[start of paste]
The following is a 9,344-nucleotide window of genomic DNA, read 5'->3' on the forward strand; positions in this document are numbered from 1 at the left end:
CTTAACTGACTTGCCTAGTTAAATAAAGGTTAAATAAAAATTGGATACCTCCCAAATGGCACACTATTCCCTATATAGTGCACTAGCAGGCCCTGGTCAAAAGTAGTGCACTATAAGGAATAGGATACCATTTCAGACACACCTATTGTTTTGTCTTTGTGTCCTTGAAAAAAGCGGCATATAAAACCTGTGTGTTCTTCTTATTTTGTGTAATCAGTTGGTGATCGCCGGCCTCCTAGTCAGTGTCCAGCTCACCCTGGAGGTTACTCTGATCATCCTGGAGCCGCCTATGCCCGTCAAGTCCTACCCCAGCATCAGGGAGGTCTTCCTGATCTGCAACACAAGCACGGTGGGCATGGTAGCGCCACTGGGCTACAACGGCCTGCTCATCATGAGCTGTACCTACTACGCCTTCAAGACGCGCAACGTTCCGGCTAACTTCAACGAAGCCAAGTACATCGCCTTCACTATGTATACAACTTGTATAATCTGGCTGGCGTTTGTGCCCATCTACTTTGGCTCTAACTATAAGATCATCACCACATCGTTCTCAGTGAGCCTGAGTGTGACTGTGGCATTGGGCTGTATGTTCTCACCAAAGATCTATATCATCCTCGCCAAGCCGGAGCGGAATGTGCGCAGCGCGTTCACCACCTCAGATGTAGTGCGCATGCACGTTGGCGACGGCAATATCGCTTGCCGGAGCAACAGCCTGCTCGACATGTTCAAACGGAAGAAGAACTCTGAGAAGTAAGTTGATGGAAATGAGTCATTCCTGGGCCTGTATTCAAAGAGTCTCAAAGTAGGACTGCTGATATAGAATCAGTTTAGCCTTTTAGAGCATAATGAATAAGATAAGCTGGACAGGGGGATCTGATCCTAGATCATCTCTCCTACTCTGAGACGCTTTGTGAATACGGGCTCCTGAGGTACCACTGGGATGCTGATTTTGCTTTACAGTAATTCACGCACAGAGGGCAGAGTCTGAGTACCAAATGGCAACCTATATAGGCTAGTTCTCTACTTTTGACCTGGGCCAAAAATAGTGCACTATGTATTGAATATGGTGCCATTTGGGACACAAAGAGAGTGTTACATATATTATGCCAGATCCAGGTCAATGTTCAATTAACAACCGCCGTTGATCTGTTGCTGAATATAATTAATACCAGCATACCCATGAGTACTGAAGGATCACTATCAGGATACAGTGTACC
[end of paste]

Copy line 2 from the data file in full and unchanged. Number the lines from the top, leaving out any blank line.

CTTAACTGACTTGCCTAGTTAAATAAAGGTTAAATAAAAATTGGATACCTCCCAAATGGCACACTATTCCCTATATAGTGCACTAGCAGGCCCTGGTCAAAAGTAGTGCACTATAAGGAATAGGATACCATTTCAGACACACCTATTGTTTTGTCTTTGTGTCCTTGAAAAAAGCGGCATATAAAACCTGTGTGTTCTTCTTATTTTGTGTAATCAGTTGGTGATCGCCGGCCTCCTAGTCAGTGTCCAGCTCACCCTGGAGGTTACTCTGATCATCCTGGAGCCGCCTATGCCCGTCAAGTCCTACCCCAGCATCAGGGAGGTCTTCCTGATCTGCAACACAAGCACGGTGGGCATGGTAGCGCCACTGGGCTACAACGGCCTGCTCATCATGAGCTGTACCTACTACGCCTTCAAGACGCGCAACGTTCCGGCTAACTTCAACGAAGCCAAGTACATCGCCTTCACTATGTATACAACTTGTATAATCTGGCTGGCGTTTGTGCCCATCTACTTTGGCTCTAACTATAAGATCATCACCACATCGTTCTCAGTGAGCCTGAGTGTGACTGTGGCATTGGGCTGTATGTTCTCACCAAAGATCTATATCATCCTCGCCAAGCCGGAGCGGAATGTGCGCAGCGCGTTCACCACCTCAGATGTAGTGCGCATGCACGTTGGCGACGGCAATATCGCTTGCCGGAGCAACAGCCTGCTCGACATGTTCAAACGGAAGAAGAACTCTGAGAAGTAAGTTGATGGAAATGAGTCATTCCTGGGCCTGTATTCAAAGAGTCTCAAAGTAGGACTGCTGATATAGAATCAGTTTAGCCTTTTAGAGCATAATGAATAAGATAAGCTGGACAGGGGGATCTGATCCTAGATCATCTCTCCTACTCTGAGACGCTTTGTGAATACGGGCTCCTGAGGTACCACTGGGATGCTGATTTTGCTTTACAGTAATTCACGCACAGAGGGCAGAGTCTGAGTACCAAATGGCAACCTATATAGGCTAGTTCTCTACTTTTGACCTGGGCCAAAAATAGTGCACTATGTATTGAATATGGTGCCATTTGGGACACAAAGAGAGTGTTACATATATTATGCCAGATCCAGGTCAATGTTCAATTAACAACCGCCGTTGATCTGTTGCTGAATATAATTAATACCAGCATACCCATGAGTACTGAAGGATCACTATCAGGATACAGTGTACC